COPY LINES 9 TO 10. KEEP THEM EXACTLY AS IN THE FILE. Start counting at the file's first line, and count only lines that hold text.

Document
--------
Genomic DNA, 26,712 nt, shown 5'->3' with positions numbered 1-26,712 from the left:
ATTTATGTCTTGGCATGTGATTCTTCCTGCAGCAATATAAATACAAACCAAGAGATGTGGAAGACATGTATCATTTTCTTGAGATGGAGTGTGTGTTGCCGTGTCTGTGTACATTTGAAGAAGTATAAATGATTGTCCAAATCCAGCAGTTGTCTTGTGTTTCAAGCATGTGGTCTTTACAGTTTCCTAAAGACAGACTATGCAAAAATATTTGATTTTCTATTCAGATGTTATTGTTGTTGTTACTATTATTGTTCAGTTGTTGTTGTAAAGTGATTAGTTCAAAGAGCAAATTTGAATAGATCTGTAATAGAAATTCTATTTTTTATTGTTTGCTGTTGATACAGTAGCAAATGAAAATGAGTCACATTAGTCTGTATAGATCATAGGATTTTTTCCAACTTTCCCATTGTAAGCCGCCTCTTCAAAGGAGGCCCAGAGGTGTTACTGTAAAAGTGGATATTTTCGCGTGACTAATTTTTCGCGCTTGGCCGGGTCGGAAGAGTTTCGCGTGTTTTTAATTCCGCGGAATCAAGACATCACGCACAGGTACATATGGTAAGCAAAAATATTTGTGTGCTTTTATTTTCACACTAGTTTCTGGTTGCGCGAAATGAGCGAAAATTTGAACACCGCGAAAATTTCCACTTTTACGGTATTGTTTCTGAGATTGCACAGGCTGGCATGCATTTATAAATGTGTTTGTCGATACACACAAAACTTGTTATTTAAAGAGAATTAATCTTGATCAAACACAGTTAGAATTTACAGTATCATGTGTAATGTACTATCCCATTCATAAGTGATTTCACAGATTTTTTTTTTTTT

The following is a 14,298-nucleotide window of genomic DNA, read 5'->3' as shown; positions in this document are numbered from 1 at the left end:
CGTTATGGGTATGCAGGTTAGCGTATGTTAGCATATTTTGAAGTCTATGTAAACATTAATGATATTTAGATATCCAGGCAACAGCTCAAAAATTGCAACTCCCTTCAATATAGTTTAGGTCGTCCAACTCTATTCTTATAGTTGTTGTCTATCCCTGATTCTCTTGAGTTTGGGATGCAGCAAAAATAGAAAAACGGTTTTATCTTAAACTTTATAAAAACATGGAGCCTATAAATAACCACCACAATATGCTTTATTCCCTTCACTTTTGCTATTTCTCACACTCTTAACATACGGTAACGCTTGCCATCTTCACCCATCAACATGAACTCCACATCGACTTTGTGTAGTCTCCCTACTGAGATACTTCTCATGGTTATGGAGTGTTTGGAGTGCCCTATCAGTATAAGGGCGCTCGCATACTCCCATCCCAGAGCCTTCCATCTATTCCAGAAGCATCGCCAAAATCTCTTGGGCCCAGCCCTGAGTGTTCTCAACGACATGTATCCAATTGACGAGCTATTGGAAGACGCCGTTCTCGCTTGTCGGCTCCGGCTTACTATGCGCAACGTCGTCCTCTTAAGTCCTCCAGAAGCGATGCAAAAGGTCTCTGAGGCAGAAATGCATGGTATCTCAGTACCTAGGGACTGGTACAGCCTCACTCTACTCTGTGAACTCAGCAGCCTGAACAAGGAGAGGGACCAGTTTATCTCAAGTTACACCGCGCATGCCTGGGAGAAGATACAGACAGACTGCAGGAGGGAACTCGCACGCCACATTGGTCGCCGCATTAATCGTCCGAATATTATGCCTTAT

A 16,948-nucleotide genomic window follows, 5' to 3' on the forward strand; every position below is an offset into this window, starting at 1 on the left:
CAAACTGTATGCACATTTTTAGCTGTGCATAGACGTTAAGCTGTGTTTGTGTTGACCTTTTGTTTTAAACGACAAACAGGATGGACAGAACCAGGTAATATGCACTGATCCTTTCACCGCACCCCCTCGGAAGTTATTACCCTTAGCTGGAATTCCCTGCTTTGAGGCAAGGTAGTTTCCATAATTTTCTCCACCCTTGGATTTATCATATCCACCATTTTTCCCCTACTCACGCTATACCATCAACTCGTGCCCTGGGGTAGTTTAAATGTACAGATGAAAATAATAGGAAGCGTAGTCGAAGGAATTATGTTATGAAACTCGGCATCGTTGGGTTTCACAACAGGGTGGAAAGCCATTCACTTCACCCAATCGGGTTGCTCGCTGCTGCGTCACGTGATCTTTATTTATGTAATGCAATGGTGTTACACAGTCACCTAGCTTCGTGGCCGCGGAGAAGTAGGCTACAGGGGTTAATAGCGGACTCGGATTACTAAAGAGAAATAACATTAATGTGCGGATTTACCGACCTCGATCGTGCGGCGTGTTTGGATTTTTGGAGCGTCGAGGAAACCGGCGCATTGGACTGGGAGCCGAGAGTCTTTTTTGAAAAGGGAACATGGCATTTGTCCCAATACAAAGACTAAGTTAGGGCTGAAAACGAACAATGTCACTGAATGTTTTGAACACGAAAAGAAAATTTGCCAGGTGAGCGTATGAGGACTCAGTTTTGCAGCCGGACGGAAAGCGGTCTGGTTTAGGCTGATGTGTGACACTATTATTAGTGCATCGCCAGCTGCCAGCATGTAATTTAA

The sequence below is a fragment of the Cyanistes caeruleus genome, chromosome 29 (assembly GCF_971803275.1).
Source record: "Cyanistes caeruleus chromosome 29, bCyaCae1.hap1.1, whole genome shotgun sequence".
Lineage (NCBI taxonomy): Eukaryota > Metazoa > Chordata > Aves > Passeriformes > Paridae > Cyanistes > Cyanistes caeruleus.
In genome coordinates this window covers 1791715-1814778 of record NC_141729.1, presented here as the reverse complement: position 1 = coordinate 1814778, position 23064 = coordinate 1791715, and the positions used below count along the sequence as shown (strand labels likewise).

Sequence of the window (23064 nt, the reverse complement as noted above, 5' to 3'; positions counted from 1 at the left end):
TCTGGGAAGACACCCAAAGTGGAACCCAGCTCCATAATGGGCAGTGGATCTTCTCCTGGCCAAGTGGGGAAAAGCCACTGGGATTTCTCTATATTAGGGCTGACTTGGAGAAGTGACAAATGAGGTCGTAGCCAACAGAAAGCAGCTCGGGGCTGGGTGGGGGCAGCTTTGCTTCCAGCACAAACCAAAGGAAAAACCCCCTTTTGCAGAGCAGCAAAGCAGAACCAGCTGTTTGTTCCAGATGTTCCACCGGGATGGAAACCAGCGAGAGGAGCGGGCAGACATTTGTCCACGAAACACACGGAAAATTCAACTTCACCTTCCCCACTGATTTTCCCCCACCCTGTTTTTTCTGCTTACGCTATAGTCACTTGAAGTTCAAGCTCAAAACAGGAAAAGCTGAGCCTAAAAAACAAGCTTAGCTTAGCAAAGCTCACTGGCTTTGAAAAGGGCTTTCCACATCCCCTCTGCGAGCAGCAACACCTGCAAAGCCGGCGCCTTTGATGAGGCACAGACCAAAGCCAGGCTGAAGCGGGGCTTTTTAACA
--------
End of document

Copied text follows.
Lineage (NCBI taxonomy): Eukaryota > Metazoa > Chordata > Aves > Passeriformes > Paridae > Cyanistes > Cyanistes caeruleus.
In genome coordinates this window covers 1791715-1814778 of record NC_141729.1, presented here as the reverse complement: position 1 = coordinate 1814778, position 23064 = coordinate 1791715, and the positions used below count along the sequence as shown (strand labels likewise).